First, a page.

Post-mortem on the RSPT II: observations and lessons

In May of this year, the Australian government announced a tax increase on the mining company whereby all profits over the long-run bond rate would be taxed at 40%, with off-sets for losses. This tax on the rent created by the boom in mineral prices was spent on reductions in the company tax rate and on various overall subsidies. Following a fairly extensive campaign by the big mining companies and their representatives such as the Minerals Council Australia, the government in July negotiated directly with the three major mining companies and reduced the planned tax increases in return for the explicit promise to stop campaigning. If we compare the revenues the tax would have gotten (under the revised price estimates) with the current expected revenue, it seems radio silence has come at a cost close to 5 billion dollars per year. In terms of discounted values, every dollar spent on campaigning by the mining industry seems to have paid off (ball park figure) something like a thousand dollars in less tax.
Elsewhere, I have talked about how the media campaign was made up of false arguments and wild exaggerations. Essentially, jobs and investments in mining were never truly at stake and it was a straightforward fight over money with on the one hand a few dozen billionaires who stood to lose and on the other hand millions of small businesses and consumers who stood to gain but of whom a fairly large slice was scared into thinking they were going to lose.
1. One lesson from this saga is that negative campaigning works, particularly in an election year. The basic recipe for protecting privilege has been applied here: muddle the argument; roll out experts with minor doubts and represent those doubts as sincere opposition; get the masses to believe something unfair is happening and they have something to lose; and never once talk about money. Not once did the media blitz even try to run the argument that it is fair for billionaires to make more money out of Australia’s mineral resources. The eventual outcome, 5 billion dollar less taxes for the mining industry per year, was never put forward as the goal of the campaign. Will the mining companies give this bonanza to charity? Don’t count on it.

2. The super-wealthy stood fairly united. As I remarked in an earlier blog, other wealthy organisations who make their money from rents, like property developers, banks, and most financial institutions, could have expected to be the next in line for tax increases. This is clearly the whole idea of the Henry Tax review. Probably as a result of this, Business Councils did not line up behind the tax even though all non-mining businesses clearly won out because of the reduced company tax rates.

3. Nothing is secret when this amount of money is involved. The mining industry had clearly prepared for this campaign long in advance, even though the Treasury tried to keep the exact plans secret.

4. The dip in Rudd’s popularity was used to settle old scores within his party and his administration. They must have really hated his guts.

5. The media seems to have been a victim in all this, being fed stories about Rudd from within his own circles, being fed all kinds of storylines by the mining interests, and being bombarded with opinions from all and sundry. No wonder the mainstream media had no idea what to believe.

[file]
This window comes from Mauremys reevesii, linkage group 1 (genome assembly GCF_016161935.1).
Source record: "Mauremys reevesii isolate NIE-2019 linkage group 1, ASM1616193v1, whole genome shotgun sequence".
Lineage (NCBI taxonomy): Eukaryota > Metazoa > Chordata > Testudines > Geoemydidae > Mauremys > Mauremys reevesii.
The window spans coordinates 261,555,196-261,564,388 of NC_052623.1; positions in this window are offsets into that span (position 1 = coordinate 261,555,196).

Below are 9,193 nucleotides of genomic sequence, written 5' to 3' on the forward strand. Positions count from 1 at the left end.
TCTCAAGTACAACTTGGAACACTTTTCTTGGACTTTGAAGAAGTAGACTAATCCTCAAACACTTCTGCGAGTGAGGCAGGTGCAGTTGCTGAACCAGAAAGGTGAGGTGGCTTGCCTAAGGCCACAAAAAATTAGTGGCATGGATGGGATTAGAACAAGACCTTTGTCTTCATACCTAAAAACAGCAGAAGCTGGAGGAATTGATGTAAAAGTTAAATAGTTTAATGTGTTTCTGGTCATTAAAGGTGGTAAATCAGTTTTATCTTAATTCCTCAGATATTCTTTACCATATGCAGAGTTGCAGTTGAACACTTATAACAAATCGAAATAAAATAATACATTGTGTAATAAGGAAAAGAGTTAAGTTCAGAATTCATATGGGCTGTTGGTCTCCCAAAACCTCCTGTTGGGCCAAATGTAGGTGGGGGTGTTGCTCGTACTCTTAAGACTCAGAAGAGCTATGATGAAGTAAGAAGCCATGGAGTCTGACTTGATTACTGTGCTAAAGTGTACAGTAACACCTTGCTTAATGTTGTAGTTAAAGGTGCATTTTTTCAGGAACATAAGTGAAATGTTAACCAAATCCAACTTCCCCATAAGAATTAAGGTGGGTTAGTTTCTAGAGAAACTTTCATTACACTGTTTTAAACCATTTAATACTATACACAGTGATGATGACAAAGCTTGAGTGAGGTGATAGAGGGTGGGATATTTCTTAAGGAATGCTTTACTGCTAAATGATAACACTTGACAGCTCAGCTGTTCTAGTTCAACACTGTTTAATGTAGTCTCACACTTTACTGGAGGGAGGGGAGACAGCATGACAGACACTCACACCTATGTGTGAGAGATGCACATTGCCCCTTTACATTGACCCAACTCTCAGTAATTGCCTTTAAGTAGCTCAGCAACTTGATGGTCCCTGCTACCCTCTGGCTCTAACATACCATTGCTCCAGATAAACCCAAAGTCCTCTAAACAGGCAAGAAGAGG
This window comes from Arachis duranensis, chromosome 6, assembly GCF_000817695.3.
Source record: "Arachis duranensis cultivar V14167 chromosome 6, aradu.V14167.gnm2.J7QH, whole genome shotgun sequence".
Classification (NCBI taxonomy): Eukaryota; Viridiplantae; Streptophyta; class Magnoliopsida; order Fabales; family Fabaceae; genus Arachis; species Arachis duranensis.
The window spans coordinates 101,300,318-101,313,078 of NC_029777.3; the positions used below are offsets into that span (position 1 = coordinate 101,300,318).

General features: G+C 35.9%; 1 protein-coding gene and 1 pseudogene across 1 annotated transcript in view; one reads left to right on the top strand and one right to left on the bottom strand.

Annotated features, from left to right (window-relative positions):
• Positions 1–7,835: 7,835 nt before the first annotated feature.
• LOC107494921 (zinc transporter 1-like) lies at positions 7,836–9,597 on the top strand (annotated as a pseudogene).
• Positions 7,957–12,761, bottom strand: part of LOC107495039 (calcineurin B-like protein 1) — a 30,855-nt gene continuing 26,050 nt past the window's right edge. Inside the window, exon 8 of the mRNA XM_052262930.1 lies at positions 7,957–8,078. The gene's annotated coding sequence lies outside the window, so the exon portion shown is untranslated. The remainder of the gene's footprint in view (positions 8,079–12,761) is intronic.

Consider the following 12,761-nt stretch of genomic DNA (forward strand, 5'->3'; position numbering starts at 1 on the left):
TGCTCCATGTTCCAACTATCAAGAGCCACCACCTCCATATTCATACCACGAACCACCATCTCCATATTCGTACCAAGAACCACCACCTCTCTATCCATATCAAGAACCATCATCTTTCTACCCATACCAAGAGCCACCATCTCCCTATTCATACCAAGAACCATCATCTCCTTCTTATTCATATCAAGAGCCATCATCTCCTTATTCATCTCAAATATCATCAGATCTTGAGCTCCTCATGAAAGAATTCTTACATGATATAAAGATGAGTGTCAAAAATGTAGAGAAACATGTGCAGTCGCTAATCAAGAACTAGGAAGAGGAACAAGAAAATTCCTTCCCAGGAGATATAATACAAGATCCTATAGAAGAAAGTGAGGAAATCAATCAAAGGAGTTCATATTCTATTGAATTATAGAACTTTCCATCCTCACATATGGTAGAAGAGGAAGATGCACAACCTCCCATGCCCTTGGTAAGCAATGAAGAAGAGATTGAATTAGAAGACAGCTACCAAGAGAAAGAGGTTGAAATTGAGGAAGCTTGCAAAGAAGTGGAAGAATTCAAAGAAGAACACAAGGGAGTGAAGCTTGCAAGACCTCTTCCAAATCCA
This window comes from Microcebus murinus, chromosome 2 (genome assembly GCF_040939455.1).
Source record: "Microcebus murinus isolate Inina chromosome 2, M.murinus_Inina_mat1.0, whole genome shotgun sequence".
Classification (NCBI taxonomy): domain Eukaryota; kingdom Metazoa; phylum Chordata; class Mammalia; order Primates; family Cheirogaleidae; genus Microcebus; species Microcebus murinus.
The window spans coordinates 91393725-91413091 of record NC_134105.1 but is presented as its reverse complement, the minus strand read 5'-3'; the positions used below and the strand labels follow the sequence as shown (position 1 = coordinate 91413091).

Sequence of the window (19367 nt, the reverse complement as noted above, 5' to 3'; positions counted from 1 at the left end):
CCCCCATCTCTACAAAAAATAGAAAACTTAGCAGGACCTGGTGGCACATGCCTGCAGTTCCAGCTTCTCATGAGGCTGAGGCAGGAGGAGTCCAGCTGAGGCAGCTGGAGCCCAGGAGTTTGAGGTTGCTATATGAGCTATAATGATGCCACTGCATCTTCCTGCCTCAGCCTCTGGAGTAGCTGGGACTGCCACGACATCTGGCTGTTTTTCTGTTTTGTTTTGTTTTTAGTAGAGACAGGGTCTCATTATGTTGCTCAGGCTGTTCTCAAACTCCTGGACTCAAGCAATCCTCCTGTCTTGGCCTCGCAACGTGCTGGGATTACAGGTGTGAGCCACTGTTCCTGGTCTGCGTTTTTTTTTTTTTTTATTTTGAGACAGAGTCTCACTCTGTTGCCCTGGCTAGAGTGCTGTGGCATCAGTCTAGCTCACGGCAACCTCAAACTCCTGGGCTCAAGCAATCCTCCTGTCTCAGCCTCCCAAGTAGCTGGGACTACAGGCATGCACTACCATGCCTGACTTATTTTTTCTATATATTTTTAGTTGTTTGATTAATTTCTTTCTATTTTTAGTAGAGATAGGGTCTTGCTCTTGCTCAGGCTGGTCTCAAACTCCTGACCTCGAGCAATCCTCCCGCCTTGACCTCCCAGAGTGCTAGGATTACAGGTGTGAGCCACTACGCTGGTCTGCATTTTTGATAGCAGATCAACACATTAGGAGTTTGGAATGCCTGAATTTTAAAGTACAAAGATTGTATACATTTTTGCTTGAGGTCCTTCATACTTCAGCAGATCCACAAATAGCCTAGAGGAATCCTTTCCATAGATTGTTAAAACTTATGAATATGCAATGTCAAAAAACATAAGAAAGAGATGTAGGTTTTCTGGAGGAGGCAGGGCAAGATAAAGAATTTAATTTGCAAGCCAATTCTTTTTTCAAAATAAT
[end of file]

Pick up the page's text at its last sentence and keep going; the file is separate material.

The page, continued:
How will this affect the behaviour of politicians in the future? One clear lesson for them is only push through controversial policy changes at the start of an administration, not later on. This has been an old political adage that was violated in this case, perchance because of the personality of Rudd, perchance because of the public failure of the ETS policy, or perchance because of the timing of the tax review. Whatever the case may be, I expect both Labour and the Liberals to refrain from doing anything interesting later on in their administrations and pack all the reforms early on in the electoral cycle. By the same token, we should expect senior civil servants to now only put out the results of major reviews at the start of the electoral cycle.
How can we avoid seeing this kind of debate dominated by private consultancy reports? Using private consultancies has been a failure, with such consultancies then double-dipping in terms of also working for the other side. To prevent this in the future, Australia needs an independent public modeling capability to calculate the effects of budgetary changes. An independent modeling capability could either be housed within existing institutions, like the Reserve Bank (which has plenty of economists and not much more to do than say ‘up’, ‘down’, or ‘steady’ once a month), or in a new institution.
As to Rudd’s demise, one lesson to be taken from that is that the leadership cult that is quite normal in Queensland is incompatible with the political culture in NSW, Victoria, and Canberra: the command-and-control mentality Rudd brought from Queensland to Canberra is simply not tolerated in the more cooperative culture of the South East.

A big unknown is whether this is the end of the main idea of the Tax Review, which was to tax the sources of wealth in this country that are not based on ability or hard work, but that derive from existing privilege and political protection, such as mining rights. Fighting privilege inevitably meant a political fight.